Ludwig Wilhelm von Baden-Baden, Markgraf (1655 - 1707)

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Nicknames: "der Türkenlouis"
Birthdate:
Birthplace: Paris, Paris, Île-de-France, France
Death: Died in Rastatt, Karlsruhe, Baden-Wurttemberg, Germany
Occupation: Markgreve af Baden-Baden
Managed by: Terje Wølner-Hanssen
Last Updated:

About Ludwig Wilhelm von Baden-Baden, Markgraf

der Türkenlouis

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  • Louis William, Margrave of Baden (8 April 1655 – 4 January 1707) was the ruler of Baden in Germany and chief commander of the Imperial army. He was also known as Türkenlouis (Turk Louis). At his death in 1707, his wife Sibylle of Saxe-Lauenburg acted as regent of Baden-Baden.

Family

  • Born in Paris, Louis was a son of Hereditary Prince Ferdinand Maximilian of Baden-Baden and his Italian wife Louise of Savoy. His father was the elder son of Wilhelm, Margrave of Baden-Baden, whom he pre-deceased, leaving Louis to succeed as reigning Margrave of Baden and head of the Catholic branch of the House of Zähringen.
  • His mother's brother was the Count of Soissons, father of the renowned general Prince Eugene of Savoy, in whose military shadow Louis would live and fight, although the cousins would also be allied in service to the Holy Roman Emperor against the French. His parents being estranged, he was kidnapped as a child from his mother's home in Paris and re-patriated to Germany, where he was raised by his paternal step-grandmother.

Military career

  • Louis was called the Türkenlouis or shield of the empire. The Turks called him the red king because his red uniform jacket made him very visible on the battlefield. He was a defender of Europe against the Turks, as was Eugene of Savoy. Louis was a military commander in the service of the Holy Roman Empire. In 1689 he was made chief commander of the Imperial army in Hungary, where he scored a resounding victory against the Ottomans at Slankamen in 1691. Louis saw Osijek as a location of exceptional strategic importance in the war against the Ottomans.[1] He urged the repair of the city walls, and proposed construction of a new fort called Tvrđa, according to Vauban's principles of military engineering.[1][2] Shortly afterward he was sent to head the army of the Rhine in the War of the Grand Alliance.
  • He later led the imperial army in the War of the Spanish Succession where he captured Landau in September 1702, but soon had to withdraw across the Rhine and was defeated by the French under the Duke of Villars at Friedlingen. In 1704 however, he participated in the successful German campaign of Marlborough and Eugene of Savoy. He distinguished himself in the Battle of Schellenberg and besieged and conquered Ingolstadt and Landau, thus drawing Bavarian troops away from the decisive Battle of Blenheim.
  • He died in at his unfinished Schloss Rastatt in 1707. His wife took up a regency for their son Louis George; he took over his own government in October 1727.

Marriage and children

  • The Emperor gave him a young heiress to wed, Sibylle of Saxe-Lauenburg. They had the following children:
  1. Leopold William of Baden-Baden (1694 – 1695) Hereditary Prince of Baden-Baden, died in infancy;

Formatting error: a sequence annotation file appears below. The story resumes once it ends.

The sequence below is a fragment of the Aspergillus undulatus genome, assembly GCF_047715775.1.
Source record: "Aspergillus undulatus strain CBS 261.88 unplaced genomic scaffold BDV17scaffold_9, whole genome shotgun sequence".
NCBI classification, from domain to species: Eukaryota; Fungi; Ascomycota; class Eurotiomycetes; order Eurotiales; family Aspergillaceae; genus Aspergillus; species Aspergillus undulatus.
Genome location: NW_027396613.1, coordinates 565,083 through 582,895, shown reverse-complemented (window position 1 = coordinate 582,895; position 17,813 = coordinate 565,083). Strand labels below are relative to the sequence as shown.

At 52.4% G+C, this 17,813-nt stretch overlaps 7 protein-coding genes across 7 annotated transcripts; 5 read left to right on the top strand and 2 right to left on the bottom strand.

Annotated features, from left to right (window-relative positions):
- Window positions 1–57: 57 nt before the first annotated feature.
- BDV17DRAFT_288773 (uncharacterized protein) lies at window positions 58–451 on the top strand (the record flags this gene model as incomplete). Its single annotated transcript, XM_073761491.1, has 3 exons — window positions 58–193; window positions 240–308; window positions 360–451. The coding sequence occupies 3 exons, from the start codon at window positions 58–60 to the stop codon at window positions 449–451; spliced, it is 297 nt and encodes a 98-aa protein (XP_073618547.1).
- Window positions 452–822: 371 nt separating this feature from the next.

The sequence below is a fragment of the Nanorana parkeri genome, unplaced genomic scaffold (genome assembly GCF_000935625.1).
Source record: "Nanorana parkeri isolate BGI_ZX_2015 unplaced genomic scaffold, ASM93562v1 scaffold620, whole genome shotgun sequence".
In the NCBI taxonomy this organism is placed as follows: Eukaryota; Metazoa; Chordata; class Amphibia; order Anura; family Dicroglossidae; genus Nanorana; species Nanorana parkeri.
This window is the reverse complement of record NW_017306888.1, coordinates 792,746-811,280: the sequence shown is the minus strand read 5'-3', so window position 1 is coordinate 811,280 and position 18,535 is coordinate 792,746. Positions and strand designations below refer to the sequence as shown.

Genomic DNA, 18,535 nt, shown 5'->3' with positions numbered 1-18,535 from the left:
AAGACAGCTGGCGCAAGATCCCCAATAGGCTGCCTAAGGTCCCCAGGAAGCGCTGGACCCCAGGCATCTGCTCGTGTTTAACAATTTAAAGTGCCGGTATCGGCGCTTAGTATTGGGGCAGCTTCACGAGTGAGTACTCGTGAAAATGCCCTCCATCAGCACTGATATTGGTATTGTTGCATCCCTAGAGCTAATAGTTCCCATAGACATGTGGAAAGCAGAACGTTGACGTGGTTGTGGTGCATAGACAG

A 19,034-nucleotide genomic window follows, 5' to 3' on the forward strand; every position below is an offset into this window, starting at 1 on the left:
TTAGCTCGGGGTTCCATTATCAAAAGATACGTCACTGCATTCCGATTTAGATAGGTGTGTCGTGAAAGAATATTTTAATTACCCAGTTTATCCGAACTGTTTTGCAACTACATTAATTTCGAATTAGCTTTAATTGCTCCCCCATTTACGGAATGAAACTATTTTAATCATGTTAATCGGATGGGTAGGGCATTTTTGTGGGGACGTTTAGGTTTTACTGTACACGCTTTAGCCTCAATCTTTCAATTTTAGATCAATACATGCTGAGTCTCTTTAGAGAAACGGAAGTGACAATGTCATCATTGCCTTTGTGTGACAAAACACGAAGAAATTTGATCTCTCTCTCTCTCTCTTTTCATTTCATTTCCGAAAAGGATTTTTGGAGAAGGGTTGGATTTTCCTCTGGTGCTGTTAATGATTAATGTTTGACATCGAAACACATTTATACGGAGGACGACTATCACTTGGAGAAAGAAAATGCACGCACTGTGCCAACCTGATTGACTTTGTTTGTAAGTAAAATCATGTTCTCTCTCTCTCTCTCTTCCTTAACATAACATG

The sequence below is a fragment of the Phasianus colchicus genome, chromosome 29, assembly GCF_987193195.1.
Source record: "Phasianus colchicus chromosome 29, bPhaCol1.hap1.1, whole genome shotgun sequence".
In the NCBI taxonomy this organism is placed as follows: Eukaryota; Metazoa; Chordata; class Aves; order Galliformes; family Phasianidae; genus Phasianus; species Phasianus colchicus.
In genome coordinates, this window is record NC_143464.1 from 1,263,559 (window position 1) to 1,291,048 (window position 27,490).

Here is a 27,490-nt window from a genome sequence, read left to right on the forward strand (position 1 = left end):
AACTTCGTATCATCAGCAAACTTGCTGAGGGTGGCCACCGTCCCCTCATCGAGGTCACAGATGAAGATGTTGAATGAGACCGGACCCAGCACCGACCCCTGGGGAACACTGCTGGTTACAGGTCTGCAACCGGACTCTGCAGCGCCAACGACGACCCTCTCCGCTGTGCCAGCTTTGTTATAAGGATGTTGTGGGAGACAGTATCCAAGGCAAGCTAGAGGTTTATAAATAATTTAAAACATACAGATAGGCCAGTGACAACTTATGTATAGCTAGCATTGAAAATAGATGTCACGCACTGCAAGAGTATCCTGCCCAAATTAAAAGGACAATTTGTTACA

2. Charlotte of Baden-Baden (1696 – 1700) died in infancy;
  3. Charles Joseph of Baden-Baden (1697 – 1703) Hereditary Prince of Baden-Baden, died in infancy;
  4. Louis George Simpert of Baden-Baden, (7 June 1702 – 22 October 1761) Margrave of Baden-Baden, married Maria Anna of Schwarzenberg, had issue; married again to Maria Anna of Bavaria, no issue;
  5. Wilhelm Georg Simpert of Baden-Baden (1703 – 1709), died in infancy;
  6. Augustus George Simpert of Baden-Baden, (14 January 1706 – 21 October 1771) Margrave of Baden-Baden, married Marie Victoire d'Arenberg, no issue;
  7. Wilhelmine of Baden-Baden (* 1700 in Schlackenwerth – 1702 in Schlackenwerth), died in infancy;
  8. Luise of Baden-Baden (1701 in Nürnberg – 1707), died in infancy;
  9. Auguste of Baden-Baden, (10. November 1704 in Aschaffenburg – 8. August 1726 in Paris) married Louis d'Orléans, Duke of Orléans and had issue.
  • Ironically, for a soldier-prince who fought France most of his martial career, seventeen years after the margrave's death the only one of his daughters to survive childhood, Princess Auguste, married Louis d'Orléans, son of the infamous French Regent and, at the time of the wedding, first in the line of succession to the throne of France.
  • His descendant through this marriage became King Louis Philippe of the French in 1830.[3]
  • After the death of Louis, his widow built Schloss Favorite castle as a summer residence in memory of her husband. He was buried at the Stiftskirche in Baden-Baden.[4]
Knight of the Order of the Golden fleece
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Ludwig Wilhelm, Markgraf von Baden-Baden's Timeline

1655
April 8, 1655
Paris, Paris, Île-de-France, France
1690
March 27, 1690
Age 34
Raudnitz
1694
1694
Age 38
Günzburg, Bayern, Deutschland(HRR)
1696
1696
Age 40
Günzburg, Deutschland(HRR)
1697
1697
Age 41
Augsburg, Bayern, Deutschland(HRR)
1700
1700
Age 44
Schlackenwerrth., Böhmen, Deutschland(DB)
1701
1701
Age 45
1702
June 7, 1702
Age 47
Karlsruhe, Baden-Baden, Deutschland(HRR)
1703
1703
Age 47
Aschaffenburg, Baden, Deutschland(HRR)
1704
November 10, 1704
Age 49
Aschaffenburg